Millennials Are Loving These Popular Shows From the Past

There was a time when fans of television shows had to wait an entire week to see what would happen next! Thanks to streaming services, that’s no longer the case. Now, we can watch an entire season in a week . . . or a day. Depending on how committed we are. Another positive consequence of streaming services is that Millennials are bringing new life to old gems. We know why we loved shows like Facts of Life, Twilight Zone, and Cheers, but we wonder why Millennials love them, too. So, we did some research, and we asked them! Here are Millennials’ favorite popular shows from the past . . .

Laverne and Shirley (1976-1983)

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Penny Marshall and Cindy Williams played the title roles in Laverne and Shirley, respectively. The show was a spin-off of the 1950s-set series, Happy Days. Millennials are into the show because it’s funny! The comedy has withstood the test of time. It wasn’t political, it wasn’t hard-hitting. Instead, the show allowed these hilarious actresses to play off one another in the pursuit of a life of frivolity. It’s upbeat. It’s fast-paced. It’s the kind of show you could sit and binge, or giggle along with as you clean your house or get dressed in the morning. What’s not to love?

The Fresh Prince of Bel Air (1990-1996)

The Guardian

Do we really have to explain the plot of The Fresh Prince of Bel Air? We doubt it. You already know. You’ve already seen Carlton’s dance moves . . . in fact, you mastered his moves when you were home alone on several occasions. You know all the lyrics to the opening credits, which helps you impress your kids. So, here’s why we think Millennials are into this show: the family loves one another. Sure, the kids get in trouble and they lose their way every now and then. At the end of the day, however, the Banks family laughs together, they cry together, they fight, and they make up. In a world where there’s a lot of upheavals, viewers can count on this family to stick together. Well, the on-camera family anyway. The off-camera family lost their Mom after season 3. But that’s another story . . .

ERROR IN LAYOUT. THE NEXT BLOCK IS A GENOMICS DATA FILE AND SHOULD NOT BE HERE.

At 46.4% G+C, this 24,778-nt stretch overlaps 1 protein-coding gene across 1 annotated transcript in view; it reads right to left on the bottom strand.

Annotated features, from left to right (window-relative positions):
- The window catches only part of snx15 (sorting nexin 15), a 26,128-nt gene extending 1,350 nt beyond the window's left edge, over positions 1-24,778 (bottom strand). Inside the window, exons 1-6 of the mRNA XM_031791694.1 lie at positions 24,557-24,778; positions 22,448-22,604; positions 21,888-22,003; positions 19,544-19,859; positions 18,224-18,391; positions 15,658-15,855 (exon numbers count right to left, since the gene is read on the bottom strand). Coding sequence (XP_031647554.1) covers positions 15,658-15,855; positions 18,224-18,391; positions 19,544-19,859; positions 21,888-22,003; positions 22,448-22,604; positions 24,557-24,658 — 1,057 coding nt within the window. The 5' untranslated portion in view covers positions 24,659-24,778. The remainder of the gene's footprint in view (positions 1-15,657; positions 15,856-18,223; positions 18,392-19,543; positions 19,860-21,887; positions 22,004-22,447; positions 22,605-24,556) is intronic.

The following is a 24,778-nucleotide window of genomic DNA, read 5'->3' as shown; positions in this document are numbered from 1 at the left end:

The Golden Girls (1985-1992)


We’re thrilled Millennials are into The Golden Girls. Hopefully, this means streaming services will never stop airing it! This show is classic comedy at its finest. Not only was the writing laugh-out-loud funny, but it’s consistent. So consistent, viewers know when to anticipate a punch line from Dorothy (Bea Arthur) or a St. Olaf story from Rose (Betty White). That’s why Millennials love these women and their cheesecake talks around the table–it’s funny and it’s comforting. It’s kind of like visiting your grandparent’s house and sitting on the couch where you can hear the conversation but no one is expecting you to have a strong opinion about anything. It’s safe, comforting, and it will definitely make you laugh!

Mister Rogers’ Neighborhood (1968-2001)

The Cut

When the 2018 documentary about the life of Mr. Rogers came out, there was a resurgence of interest in the man, his career, and his show. Even before then, Millennials were streaming Mister Rogers’ Neighborhood. Here’s how one Millennial describes her affinity for the show, “Mr. Rogers is so genuine he makes me feel like he’s staring straight at me. Right through the screen, he meets me where I am, no matter what kind of day I’m having.” We would add that the pacing of the show lends itself to thoughtfulness. No one is in a hurry, so we can receive and process information at a slower rate; information that makes us feel good about ourselves and the people around us. All of us could benefit from spending time in this neighborhood!

Mystery Science Theater 3000 (1988-1999)

Millennials love a good comedy. They also love a good surprise and things that are just a little bit odd. Mystery Science Theatre 3000 offers all of the above. So, you’ve got two robots and a guy sitting in a dark theatre watching ridiculously bad B-movies, and they’re making fun of what’s on the screen. It’s basically like sitting around a dorm room with your buddies gossiping, but the people you’re with are funnier than you are. Another thing Millennials appreciate is the way the characters have their backs. These guys make fun of misogynistic violence, and they bring attention to and destroy antiquated, sexist ideas about women. All through the lens of sarcasm. So, a hearty laugh and a feeling that we’re all in this together. Perfect.